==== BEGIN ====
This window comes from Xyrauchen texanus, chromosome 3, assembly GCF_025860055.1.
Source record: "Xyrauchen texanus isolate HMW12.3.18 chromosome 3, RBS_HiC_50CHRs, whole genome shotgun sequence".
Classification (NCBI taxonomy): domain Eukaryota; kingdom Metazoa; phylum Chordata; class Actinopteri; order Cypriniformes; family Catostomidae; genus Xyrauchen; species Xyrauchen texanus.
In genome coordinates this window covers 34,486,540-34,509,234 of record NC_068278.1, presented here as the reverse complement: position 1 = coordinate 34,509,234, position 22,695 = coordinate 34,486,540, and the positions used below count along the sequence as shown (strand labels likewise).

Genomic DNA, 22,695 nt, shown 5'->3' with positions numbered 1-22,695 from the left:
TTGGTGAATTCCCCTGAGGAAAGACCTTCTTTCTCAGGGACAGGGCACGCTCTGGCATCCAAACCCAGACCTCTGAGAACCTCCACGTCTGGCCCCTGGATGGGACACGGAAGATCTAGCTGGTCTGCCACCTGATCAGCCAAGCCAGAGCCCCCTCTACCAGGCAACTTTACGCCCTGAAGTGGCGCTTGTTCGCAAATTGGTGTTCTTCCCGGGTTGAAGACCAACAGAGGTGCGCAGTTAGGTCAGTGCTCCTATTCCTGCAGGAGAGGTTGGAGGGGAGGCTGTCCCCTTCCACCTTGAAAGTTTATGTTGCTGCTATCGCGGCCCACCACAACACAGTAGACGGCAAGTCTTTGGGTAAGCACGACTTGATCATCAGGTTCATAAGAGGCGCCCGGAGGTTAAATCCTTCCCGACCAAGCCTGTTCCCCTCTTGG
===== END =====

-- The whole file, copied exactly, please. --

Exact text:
This window comes from Xyrauchen texanus, chromosome 3, assembly GCF_025860055.1.
Source record: "Xyrauchen texanus isolate HMW12.3.18 chromosome 3, RBS_HiC_50CHRs, whole genome shotgun sequence".
Classification (NCBI taxonomy): domain Eukaryota; kingdom Metazoa; phylum Chordata; class Actinopteri; order Cypriniformes; family Catostomidae; genus Xyrauchen; species Xyrauchen texanus.
In genome coordinates this window covers 34,486,540-34,509,234 of record NC_068278.1, presented here as the reverse complement: position 1 = coordinate 34,509,234, position 22,695 = coordinate 34,486,540, and the positions used below count along the sequence as shown (strand labels likewise).

Genomic DNA, 22,695 nt, shown 5'->3' with positions numbered 1-22,695 from the left:
TTGGTGAATTCCCCTGAGGAAAGACCTTCTTTCTCAGGGACAGGGCACGCTCTGGCATCCAAACCCAGACCTCTGAGAACCTCCACGTCTGGCCCCTGGATGGGACACGGAAGATCTAGCTGGTCTGCCACCTGATCAGCCAAGCCAGAGCCCCCTCTACCAGGCAACTTTACGCCCTGAAGTGGCGCTTGTTCGCAAATTGGTGTTCTTCCCGGGTTGAAGACCAACAGAGGTGCGCAGTTAGGTCAGTGCTCCTATTCCTGCAGGAGAGGTTGGAGGGGAGGCTGTCCCCTTCCACCTTGAAAGTTTATGTTGCTGCTATCGCGGCCCACCACAACACAGTAGACGGCAAGTCTTTGGGTAAGCACGACTTGATCATCAGGTTCATAAGAGGCGCCCGGAGGTTAAATCCTTCCCGACCAAGCCTGTTCCCCTCTTGG